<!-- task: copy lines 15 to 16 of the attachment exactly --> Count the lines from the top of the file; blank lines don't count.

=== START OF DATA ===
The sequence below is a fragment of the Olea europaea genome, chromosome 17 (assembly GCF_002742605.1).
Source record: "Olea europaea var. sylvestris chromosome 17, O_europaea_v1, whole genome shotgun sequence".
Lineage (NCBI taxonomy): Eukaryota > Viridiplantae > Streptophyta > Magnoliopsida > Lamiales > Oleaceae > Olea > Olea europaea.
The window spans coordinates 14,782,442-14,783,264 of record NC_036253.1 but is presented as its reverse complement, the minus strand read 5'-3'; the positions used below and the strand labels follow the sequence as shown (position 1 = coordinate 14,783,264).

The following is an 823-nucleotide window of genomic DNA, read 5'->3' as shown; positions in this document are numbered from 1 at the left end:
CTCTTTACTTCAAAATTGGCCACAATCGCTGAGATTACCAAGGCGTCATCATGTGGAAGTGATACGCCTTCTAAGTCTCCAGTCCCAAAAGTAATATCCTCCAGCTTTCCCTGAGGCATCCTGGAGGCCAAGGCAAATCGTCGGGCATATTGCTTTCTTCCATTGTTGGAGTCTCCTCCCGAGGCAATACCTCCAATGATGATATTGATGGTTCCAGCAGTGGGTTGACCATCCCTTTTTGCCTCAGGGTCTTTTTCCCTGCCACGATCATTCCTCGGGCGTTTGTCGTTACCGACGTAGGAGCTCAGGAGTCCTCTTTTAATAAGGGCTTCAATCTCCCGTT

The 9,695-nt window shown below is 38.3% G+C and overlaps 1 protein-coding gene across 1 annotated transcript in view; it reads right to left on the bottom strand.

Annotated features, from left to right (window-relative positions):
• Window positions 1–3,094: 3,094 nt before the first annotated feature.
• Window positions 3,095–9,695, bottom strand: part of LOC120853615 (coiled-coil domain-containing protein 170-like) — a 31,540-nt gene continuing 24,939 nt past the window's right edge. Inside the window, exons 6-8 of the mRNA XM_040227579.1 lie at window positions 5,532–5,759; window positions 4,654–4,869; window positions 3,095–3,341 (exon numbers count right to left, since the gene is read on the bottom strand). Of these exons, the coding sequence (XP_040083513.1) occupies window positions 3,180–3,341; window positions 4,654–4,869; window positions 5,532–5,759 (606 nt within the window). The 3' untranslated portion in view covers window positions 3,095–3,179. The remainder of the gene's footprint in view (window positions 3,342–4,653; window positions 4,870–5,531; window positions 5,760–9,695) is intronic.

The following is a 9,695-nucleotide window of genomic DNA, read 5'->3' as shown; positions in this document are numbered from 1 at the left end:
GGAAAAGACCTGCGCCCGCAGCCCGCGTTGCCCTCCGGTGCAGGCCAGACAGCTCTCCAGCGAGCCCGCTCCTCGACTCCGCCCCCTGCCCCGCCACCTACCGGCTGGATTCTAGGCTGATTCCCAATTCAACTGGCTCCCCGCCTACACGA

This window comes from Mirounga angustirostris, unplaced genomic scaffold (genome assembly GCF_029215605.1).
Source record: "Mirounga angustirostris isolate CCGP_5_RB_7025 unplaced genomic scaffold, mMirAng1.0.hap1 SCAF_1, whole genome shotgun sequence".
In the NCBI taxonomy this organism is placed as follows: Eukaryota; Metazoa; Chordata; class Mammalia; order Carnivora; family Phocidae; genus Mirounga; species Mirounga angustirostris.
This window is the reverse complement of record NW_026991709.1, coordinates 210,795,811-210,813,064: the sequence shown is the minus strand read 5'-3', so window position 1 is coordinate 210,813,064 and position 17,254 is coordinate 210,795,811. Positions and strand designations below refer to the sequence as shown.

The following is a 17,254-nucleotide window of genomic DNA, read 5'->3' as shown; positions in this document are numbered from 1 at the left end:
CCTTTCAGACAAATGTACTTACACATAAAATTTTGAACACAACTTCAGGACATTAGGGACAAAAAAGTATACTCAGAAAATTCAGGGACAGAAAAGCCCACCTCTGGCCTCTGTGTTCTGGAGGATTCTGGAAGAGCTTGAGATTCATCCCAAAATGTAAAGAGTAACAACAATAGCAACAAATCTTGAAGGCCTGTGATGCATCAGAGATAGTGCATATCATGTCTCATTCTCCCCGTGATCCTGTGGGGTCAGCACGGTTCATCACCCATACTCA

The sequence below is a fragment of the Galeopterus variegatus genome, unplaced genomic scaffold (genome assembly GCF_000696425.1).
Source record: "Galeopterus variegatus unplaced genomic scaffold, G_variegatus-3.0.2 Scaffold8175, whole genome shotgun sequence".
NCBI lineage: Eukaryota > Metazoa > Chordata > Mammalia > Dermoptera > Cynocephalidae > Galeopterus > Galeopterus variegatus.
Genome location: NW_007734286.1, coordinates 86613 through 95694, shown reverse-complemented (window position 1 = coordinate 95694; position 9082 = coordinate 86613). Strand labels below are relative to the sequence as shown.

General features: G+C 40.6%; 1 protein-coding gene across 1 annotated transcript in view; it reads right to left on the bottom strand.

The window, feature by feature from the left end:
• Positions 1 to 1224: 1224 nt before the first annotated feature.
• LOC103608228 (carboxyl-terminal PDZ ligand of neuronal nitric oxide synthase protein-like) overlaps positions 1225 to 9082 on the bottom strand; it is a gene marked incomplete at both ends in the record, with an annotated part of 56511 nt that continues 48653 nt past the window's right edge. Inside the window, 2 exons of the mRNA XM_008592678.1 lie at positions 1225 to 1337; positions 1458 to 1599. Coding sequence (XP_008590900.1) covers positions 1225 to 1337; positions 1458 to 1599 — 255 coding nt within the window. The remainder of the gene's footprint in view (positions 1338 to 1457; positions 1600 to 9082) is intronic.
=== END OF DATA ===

In the NCBI taxonomy this organism is placed as follows: Eukaryota; Metazoa; Chordata; class Mammalia; order Carnivora; family Phocidae; genus Mirounga; species Mirounga angustirostris.
This window is the reverse complement of record NW_026991709.1, coordinates 210,795,811-210,813,064: the sequence shown is the minus strand read 5'-3', so window position 1 is coordinate 210,813,064 and position 17,254 is coordinate 210,795,811. Positions and strand designations below refer to the sequence as shown.